AbL Rudau: AbL Rudau II bei Königsberg (now Melnikovo) was a German camp where approx. 200 teachers of secondary schools and priest from Włocławek and vicinity were held among others in 1939 — as part of Germ. «Intelligenzaktion», German program of physical extermination of Polish intelligentsia and leading classes — and were forced to work on e.g. motorway constructions. The camp operated prob. as Germ. Arbeitslager (Eng. Labour Camp) — and thus it is assumed in White Book. It was dissolved in c. 12.1939 / 01.1940 and the letters sent to inmates were returned with a note „ addressee unknown”. None of the prisoners held in Rudau, AbL Groß‐Mischen and AbL Beidritten camps ever returned home — all Polish prisoners at the beginning of 1940 were transferred to KL Soldau (then DL Soldau) and prompty murdered during Germ. «Intelligenzaktion». (more on: www.1wrzesnia39.plClick to attempt to display webpage
[access: 2013.10.05]
)

Stalag I A Stablack: Stalag I A — German POW camp for non‐commissioned officers and privates in the vicinity of todays Stabławek and Kamińsk villages (Bartoszyce county) and partly n. Dołgorukowo, then in Preussich Eylau county (today in Russian Królewiec enclave). After attack of Poland Germans brought to it till the end of 09.1939 c. 40,000 POWs. Altogether during 1939‐1945 c. 255,000 prisoners from whole Europe were held there. More than 10 thousand perished. (more on: pl.wikipedia.orgClick to attempt to display webpage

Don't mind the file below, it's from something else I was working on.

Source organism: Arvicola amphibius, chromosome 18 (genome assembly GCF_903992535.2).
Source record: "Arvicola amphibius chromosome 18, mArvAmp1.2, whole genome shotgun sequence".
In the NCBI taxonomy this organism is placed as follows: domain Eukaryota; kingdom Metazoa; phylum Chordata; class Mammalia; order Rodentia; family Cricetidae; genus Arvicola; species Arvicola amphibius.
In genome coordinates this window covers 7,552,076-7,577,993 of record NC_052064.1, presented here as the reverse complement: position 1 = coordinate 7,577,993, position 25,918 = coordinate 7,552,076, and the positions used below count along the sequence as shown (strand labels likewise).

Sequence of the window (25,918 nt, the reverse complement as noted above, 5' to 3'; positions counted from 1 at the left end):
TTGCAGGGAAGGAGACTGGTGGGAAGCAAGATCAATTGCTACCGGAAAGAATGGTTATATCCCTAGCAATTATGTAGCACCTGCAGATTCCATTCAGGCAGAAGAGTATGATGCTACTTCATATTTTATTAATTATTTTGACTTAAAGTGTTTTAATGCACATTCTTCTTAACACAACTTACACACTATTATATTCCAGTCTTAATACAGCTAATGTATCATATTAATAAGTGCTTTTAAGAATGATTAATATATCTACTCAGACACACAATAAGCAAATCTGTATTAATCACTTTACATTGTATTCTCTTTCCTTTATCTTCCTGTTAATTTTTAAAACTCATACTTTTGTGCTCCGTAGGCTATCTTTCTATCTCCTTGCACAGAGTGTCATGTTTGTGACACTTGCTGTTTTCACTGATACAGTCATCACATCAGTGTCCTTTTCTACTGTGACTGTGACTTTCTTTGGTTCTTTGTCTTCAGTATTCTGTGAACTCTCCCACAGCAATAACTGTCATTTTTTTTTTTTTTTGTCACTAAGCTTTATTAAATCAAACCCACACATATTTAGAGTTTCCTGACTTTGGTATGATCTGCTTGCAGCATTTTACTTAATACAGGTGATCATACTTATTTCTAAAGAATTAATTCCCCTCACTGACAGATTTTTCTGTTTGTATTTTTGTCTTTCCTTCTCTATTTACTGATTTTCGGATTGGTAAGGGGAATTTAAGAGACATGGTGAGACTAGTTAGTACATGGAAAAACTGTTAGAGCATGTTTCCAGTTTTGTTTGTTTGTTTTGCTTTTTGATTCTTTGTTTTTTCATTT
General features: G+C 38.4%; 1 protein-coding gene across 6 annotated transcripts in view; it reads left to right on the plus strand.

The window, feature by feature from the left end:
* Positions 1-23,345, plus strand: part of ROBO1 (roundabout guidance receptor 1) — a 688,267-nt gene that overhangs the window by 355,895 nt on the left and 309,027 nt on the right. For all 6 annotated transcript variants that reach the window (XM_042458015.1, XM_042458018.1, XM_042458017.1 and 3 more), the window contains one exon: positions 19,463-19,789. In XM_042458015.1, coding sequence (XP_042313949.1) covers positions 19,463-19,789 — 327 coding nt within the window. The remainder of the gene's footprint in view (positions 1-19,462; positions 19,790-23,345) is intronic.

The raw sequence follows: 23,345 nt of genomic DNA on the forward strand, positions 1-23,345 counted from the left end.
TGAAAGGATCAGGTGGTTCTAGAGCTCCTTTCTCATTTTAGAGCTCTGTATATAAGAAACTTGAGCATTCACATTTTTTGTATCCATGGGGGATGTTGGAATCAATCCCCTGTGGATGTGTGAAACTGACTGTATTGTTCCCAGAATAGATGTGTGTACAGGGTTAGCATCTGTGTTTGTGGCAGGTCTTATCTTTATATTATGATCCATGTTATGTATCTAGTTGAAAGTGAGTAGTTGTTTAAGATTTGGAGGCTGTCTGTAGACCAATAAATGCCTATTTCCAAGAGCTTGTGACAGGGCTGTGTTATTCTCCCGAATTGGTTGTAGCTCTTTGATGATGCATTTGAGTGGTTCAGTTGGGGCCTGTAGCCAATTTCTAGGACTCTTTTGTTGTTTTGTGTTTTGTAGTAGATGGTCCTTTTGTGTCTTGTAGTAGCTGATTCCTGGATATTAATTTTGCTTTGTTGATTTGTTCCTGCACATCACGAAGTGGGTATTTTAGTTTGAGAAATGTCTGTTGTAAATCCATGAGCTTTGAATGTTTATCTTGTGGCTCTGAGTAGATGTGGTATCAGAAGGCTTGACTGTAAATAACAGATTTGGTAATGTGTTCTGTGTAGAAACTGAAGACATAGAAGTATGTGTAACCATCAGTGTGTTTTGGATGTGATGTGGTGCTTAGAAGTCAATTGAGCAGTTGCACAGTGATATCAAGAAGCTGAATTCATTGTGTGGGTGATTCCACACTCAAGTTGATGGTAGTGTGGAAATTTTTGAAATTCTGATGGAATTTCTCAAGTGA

[access: 2014.03.10]
, en.wikipedia.orgClick to attempt to display webpage
[access: 2014.03.10]
)

Włocławek: Police detention centre at Karnkowski Str. in downtown Włocławek run by Germans. In 1939‐1940 Germans held there hundreds of Poles, including dozens of Polish priests, that were subsequently transported to German concentration camps. (more on: www.sztetl.org.plClick to attempt to display webpage
[access: 2017.01.21]
)

«Intelligenzaktion»: (Eng. „Action Intelligentsia”) — extermination program of Polish elites, mainly intelligentsia, executed by the Germans right from the start of the occupation in 09.1939 till around 05.1940, mainly on the lands directly incorporated into Germany but also in the so‐called General Governorate where it was called «AB‐aktion». During the first phase right after start of German occupation of Poland implemented as Germ. Unternehmen „Tannenberg” (Eng. „Tannenberg operation”) — plan based on proscription lists of Poles worked out by (Germ. Sonderfahndungsbuch Polen), regarded by Germans as specially dangerous to the German Reich. List contained names of c. 61,000 Poles. Altogether during this genocide Germans methodically murdered c. 50,000 teachers, priests, landowners, social and political activists and retired military. Further 50,000 were sent to concentration camps where most of them perished. (more on: en.wikipedia.orgClick to attempt to display webpage
[access: 2014.10.04]
)